Ayatollah Khomeini: “Deviant Baha’i Sect ‘Apostates’ and ‘Unclean'”

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Source: www.ghatreh.com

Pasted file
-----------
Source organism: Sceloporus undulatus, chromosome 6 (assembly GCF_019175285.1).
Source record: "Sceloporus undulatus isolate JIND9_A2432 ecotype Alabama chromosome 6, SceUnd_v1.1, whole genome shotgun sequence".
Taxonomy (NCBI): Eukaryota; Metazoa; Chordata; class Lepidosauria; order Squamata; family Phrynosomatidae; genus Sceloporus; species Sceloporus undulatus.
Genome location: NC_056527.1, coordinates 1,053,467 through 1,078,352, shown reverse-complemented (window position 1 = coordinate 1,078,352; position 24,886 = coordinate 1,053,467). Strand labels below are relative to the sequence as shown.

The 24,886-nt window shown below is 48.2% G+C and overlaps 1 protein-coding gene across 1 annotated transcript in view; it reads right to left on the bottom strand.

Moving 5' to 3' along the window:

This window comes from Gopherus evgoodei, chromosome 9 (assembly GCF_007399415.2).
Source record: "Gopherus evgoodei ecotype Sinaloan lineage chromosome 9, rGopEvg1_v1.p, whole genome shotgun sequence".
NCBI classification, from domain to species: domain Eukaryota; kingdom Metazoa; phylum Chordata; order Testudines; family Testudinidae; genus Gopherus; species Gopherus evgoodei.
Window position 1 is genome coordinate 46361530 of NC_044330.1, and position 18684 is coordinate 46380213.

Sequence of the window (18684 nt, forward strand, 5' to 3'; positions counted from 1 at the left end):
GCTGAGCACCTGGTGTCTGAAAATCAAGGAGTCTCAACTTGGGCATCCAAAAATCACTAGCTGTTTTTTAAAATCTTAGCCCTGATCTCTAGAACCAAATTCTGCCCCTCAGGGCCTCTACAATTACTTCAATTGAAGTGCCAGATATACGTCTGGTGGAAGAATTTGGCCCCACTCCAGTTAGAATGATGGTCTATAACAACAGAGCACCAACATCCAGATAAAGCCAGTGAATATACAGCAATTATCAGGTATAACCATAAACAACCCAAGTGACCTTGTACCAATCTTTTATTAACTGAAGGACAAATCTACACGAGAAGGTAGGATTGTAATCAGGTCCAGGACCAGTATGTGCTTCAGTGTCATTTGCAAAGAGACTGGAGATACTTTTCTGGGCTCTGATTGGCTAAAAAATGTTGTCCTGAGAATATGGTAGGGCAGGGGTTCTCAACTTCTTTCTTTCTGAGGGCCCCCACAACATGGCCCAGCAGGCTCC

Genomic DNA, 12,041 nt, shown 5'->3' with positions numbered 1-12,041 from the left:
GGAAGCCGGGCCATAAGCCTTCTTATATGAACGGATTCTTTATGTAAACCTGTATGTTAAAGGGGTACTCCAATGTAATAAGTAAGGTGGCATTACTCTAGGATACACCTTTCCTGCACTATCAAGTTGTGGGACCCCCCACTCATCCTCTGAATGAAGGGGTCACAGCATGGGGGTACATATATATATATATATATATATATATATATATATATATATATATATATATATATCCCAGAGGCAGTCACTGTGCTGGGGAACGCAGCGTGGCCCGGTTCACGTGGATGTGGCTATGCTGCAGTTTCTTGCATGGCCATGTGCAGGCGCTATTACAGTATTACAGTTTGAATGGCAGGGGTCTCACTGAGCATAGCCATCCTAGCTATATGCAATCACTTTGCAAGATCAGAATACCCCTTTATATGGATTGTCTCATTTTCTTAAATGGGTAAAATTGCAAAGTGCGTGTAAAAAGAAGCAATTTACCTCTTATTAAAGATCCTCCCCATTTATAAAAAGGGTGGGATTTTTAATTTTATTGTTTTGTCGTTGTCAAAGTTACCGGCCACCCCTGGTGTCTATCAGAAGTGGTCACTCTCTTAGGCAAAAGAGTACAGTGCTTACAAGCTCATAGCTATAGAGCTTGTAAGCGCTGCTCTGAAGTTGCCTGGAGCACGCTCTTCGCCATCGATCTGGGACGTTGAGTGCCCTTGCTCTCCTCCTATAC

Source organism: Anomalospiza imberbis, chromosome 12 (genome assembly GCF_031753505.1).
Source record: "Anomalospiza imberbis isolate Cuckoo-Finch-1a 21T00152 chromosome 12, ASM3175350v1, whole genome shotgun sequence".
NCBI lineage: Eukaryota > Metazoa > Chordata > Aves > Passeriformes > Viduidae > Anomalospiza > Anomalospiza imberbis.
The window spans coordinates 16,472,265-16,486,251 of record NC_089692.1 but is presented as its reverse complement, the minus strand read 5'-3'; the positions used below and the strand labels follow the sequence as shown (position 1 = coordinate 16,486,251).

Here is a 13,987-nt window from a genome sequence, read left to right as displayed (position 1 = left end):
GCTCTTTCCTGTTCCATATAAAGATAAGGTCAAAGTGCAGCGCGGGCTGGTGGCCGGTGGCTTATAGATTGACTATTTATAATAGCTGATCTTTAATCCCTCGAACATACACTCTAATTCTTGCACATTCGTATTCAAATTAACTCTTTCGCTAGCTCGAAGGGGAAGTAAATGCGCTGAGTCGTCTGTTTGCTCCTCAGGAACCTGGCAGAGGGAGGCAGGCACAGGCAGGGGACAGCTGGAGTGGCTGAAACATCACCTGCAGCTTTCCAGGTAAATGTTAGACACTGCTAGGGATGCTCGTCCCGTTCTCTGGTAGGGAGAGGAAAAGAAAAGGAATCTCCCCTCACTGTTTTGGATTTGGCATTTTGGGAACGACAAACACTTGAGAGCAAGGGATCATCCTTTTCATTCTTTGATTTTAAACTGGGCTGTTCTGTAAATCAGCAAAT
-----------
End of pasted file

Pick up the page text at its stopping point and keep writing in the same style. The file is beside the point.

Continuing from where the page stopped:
Translation by Iran Press Watch